Saturday, October 08, 2005

Little Lessons

I've been doing alot of different kinds of writing work this week - marketing copy for a website, PR for a new website to be announced soon, PR for a DVD company, pitching a sci-fi feature, rewriting THE SKULL, writing notes for a colleague who's pitching a TV series based on a series of popular horror/mystery novels - a lot of different stuff that nevertheless had common elements that will be of help to those of us writing, pitching, getting notes and rewriting. These are some of the little lessons I've learned this week:

1. Development Executives are not the enemy. When they reject a story - it's for a reason. They actually want you to succeed because it makes them look good when you do.

2. If it doesn't work, it doesn't work.
(and that means you have to go back to the beginning and fix it)

3. A simple story told with a unique style is far better than an overly complex story told with no style.

4. Good notes come from everywhere. Just because you, the writer, didn't think of it doesn't make the idea suspect.

5. When pitching, say what you need to say then listen. Of the two - it's more important that you listen.

6. Don't ever think that just because someone requests your script it means they want to make it. The fact is they don't. They would rather have you work on their idea.

7. Don't respond to ads seeking writers unless you have exactly what they are needing. If they want to look at a sample script in a particular genre - it better be a script in that genre.

8. It doesn't matter at what stage you're asked to come in and write, just be glad you're getting off the bench and into the game. (Right Steve?)

9. There's a fine line between self-confidence and ego. Make sure your query letters come from confidence and don't come off as boastful.
(This particular note goes out to the guy in the OC who sent me a pitch document of all these "blockbuster screenplays" that he has written. The problem is that he said he will "accept bids on these scripts for a limited time" and that the scripts will attract "A-plus talents")

10. Ask questions. Even if they can't answer - their silence is saying something.

11. People know you by the last thing you did that they read or saw.

12. Be dependable. If it comes down to two talented folks, most companies will then look at dependability.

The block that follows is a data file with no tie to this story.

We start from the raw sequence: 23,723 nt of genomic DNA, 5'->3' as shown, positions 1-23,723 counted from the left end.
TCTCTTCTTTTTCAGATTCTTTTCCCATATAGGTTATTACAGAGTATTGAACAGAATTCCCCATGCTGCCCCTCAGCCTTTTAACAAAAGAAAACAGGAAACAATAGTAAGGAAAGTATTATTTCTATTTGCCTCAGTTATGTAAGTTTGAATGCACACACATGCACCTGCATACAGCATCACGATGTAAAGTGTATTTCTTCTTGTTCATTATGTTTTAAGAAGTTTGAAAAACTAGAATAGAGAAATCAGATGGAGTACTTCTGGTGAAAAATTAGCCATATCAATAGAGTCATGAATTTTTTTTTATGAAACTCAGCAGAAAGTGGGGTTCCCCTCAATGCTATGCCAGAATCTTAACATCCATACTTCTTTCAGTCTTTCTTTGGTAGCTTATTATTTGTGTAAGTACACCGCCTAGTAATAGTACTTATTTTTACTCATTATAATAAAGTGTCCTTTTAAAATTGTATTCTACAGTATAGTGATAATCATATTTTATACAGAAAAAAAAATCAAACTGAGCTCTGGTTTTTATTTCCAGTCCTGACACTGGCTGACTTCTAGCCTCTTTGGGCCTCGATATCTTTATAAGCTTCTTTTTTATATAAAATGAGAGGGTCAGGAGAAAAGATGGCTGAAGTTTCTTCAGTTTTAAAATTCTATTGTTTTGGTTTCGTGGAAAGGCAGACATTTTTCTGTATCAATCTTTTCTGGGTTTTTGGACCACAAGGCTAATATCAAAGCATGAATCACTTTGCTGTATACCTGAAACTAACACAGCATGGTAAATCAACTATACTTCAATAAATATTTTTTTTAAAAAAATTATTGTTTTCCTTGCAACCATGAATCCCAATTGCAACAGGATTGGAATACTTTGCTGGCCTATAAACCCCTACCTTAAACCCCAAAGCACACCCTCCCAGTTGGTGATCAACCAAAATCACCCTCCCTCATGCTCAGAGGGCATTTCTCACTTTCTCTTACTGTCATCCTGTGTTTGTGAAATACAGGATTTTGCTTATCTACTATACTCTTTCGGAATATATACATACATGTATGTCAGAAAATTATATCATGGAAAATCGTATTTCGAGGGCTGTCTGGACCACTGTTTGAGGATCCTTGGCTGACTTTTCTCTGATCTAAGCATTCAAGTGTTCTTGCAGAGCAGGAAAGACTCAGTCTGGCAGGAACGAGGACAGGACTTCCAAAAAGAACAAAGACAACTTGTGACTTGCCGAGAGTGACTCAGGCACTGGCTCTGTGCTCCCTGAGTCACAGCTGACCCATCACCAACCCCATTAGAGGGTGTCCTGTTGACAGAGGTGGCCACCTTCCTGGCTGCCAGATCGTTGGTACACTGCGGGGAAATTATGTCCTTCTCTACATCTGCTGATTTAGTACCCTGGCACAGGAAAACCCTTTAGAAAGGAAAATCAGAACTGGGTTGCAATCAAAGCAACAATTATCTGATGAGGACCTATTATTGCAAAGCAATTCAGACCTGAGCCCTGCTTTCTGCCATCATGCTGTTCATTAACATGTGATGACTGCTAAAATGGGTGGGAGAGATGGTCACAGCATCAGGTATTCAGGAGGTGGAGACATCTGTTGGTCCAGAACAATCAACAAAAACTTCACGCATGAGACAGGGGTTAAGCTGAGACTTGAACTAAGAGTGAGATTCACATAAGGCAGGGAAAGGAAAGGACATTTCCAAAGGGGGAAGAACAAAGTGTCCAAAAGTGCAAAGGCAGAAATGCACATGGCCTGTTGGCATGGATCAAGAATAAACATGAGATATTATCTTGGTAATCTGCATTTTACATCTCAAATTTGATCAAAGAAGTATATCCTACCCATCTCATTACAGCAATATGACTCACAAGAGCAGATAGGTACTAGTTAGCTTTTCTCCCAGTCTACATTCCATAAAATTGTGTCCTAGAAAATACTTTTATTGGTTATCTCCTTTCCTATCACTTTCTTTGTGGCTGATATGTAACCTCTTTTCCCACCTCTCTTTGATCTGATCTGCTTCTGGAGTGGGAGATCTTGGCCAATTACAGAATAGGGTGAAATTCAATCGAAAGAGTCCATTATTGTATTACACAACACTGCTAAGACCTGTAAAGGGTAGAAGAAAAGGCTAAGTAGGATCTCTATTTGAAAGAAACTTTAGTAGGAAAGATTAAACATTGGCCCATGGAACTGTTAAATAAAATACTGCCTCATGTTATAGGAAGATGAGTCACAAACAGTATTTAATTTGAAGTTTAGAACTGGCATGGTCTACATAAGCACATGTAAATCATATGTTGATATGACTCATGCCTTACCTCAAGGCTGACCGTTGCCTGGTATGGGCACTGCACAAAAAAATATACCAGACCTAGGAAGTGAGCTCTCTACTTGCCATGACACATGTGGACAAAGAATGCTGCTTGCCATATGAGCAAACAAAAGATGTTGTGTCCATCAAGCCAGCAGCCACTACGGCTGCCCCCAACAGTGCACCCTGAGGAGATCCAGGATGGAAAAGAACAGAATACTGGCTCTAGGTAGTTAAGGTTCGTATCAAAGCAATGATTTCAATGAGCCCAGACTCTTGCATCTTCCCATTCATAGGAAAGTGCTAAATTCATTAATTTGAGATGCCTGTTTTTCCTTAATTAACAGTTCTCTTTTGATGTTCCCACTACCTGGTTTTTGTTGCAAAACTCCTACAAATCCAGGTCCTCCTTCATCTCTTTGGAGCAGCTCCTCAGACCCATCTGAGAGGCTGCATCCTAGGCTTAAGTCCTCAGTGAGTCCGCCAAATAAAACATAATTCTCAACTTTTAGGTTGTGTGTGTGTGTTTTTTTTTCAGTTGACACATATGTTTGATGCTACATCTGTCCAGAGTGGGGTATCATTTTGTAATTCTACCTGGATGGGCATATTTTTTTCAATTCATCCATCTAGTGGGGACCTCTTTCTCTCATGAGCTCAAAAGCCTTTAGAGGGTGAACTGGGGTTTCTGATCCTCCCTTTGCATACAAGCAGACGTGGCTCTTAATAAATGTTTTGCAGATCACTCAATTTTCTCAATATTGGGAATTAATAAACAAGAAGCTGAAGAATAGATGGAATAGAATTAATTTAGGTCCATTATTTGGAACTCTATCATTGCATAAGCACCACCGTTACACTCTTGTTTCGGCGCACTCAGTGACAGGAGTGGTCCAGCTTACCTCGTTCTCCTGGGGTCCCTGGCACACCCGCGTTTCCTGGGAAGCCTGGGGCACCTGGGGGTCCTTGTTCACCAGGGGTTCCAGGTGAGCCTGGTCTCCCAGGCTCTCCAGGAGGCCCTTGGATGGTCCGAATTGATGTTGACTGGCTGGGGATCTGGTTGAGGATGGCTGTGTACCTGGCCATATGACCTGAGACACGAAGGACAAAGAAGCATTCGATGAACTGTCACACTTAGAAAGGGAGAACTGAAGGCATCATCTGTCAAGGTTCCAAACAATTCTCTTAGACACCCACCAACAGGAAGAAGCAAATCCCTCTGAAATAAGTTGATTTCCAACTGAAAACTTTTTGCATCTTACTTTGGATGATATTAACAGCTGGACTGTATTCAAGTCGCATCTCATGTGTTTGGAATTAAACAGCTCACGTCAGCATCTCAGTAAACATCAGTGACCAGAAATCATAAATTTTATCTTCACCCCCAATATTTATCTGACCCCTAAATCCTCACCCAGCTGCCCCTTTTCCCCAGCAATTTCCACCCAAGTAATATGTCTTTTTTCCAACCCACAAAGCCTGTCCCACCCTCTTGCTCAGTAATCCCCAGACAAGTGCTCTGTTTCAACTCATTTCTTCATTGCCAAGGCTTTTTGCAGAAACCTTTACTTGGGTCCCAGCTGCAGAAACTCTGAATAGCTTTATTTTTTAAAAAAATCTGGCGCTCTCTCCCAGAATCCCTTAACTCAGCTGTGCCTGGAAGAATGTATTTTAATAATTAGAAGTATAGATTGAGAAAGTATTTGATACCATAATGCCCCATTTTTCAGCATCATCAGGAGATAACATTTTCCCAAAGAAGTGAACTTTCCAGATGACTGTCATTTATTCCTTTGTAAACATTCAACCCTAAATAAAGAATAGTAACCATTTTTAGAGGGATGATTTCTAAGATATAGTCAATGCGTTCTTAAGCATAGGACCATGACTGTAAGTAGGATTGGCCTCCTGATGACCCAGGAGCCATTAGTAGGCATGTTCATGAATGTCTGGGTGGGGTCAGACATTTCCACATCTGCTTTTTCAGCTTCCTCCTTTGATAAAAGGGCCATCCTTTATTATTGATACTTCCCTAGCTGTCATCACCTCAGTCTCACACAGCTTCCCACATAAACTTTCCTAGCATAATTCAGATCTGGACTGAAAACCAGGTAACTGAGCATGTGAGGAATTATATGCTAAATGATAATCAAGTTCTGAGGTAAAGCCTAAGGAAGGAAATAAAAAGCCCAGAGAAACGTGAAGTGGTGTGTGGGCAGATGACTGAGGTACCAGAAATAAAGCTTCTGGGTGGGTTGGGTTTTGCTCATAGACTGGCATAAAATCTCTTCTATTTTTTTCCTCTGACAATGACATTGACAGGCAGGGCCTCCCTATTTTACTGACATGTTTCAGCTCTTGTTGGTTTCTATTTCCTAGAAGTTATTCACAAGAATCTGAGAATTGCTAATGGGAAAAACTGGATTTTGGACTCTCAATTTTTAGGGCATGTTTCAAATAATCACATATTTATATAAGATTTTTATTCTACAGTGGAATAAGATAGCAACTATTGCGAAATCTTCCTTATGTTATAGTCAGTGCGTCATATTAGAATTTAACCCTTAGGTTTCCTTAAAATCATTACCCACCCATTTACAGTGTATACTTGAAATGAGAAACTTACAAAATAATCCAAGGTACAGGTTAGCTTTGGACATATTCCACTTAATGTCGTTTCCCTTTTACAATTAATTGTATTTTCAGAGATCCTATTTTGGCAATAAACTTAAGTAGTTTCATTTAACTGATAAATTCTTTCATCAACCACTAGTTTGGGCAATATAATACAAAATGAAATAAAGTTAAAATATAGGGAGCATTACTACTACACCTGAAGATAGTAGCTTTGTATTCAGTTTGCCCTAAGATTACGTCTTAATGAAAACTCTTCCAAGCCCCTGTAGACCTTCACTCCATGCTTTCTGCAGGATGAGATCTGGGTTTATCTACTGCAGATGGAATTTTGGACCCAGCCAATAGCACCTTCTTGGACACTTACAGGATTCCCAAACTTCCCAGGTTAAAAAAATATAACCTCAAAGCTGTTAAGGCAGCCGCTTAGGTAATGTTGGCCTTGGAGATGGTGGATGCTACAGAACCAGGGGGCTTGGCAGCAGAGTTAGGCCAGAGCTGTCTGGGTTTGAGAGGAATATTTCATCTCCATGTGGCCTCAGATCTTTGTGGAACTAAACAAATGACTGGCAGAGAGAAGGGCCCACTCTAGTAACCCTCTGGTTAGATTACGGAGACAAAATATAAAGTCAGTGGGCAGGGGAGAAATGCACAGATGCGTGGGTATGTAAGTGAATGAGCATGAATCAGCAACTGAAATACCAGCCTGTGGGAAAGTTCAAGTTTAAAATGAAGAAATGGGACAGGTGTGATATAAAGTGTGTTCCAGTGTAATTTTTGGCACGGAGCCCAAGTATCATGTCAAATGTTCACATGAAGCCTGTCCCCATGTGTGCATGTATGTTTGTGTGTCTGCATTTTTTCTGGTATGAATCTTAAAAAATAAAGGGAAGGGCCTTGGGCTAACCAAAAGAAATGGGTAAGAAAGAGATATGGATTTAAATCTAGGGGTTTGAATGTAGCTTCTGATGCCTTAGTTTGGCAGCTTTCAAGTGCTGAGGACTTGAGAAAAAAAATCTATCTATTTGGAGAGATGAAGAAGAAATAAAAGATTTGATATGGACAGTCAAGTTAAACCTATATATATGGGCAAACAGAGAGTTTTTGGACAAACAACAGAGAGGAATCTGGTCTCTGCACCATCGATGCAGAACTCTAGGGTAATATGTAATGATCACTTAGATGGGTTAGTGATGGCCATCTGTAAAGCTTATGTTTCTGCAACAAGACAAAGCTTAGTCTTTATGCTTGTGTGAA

13. It's not a deal until you cash the check - even if it's printed in the trades.

(Per Denis McGrath - make sure the check clears...)

5 comments:

John Donald Carlucci said...

"(This particular note goes out to the guy in the OC who sent me a pitch document of all these "blockbuster screenplays" that he has written. The problem is that he said he will "accept bids on these scripts for a limited time" and that the scripts will attract "A-plus talents")"

Ditto for my scripts Bill, but my scripts will attract "A-plus-plus talent"!

JDC

Fun Joel said...

Amen Bill! Excellent observations, all. Now let's see how many people actually take them to heart! ;-)

Bill Cunningham said...

Like I said, these were the lessons the business taught me this week. It's been a rough week...

Next week doesn't promise to be any easier.

JDC - if your scripts attract "A-plus-plus talent", I'll be sure to flush twice. ;)

Steve Peterson said...

Actually, being in San Antonio, I'll be happy just getting out of the parking lot and onto the bench.

I'll add a bit to points 4 and 5 -- when receiving feedback just nod and say "thank you" no matter how good, bad, stupid, or brilliant it is. First, getting anyone to read your work and hoenstly comment on it is hard and/or costs money -- getting people with real experience costs more money than one can likely afford.

Second, within about 48 hours of receiving the dumbass feedback you'll start thinking "well, it was mostly dumbass feedback, but there was that one good point about the supporting character". Writers agree to bloody pacts by the dark of night for even small improvements to their script.

DMc said...

I was grokkin on the whole post -- then I hit the part about the check.

Oh nelly, that is true. Though I'd probably add:

wait til it actually clears.